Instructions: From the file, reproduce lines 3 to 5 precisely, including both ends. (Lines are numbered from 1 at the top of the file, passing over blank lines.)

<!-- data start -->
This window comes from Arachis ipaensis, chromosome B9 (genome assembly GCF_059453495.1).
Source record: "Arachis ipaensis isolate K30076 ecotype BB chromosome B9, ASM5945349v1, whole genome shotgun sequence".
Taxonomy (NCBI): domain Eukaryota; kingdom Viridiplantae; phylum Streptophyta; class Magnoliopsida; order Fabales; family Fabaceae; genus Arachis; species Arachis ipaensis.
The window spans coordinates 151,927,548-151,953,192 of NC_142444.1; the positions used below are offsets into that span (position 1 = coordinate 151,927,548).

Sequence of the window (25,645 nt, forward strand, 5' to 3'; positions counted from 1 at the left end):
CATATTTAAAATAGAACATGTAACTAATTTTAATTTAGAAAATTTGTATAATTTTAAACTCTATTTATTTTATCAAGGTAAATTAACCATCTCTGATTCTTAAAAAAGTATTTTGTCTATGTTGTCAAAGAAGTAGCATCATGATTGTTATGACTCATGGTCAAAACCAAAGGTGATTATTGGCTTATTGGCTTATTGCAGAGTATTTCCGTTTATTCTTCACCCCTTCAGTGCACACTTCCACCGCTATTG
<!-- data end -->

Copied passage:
Taxonomy (NCBI): domain Eukaryota; kingdom Viridiplantae; phylum Streptophyta; class Magnoliopsida; order Fabales; family Fabaceae; genus Arachis; species Arachis ipaensis.
The window spans coordinates 151,927,548-151,953,192 of NC_142444.1; the positions used below are offsets into that span (position 1 = coordinate 151,927,548).

Sequence of the window (25,645 nt, forward strand, 5' to 3'; positions counted from 1 at the left end):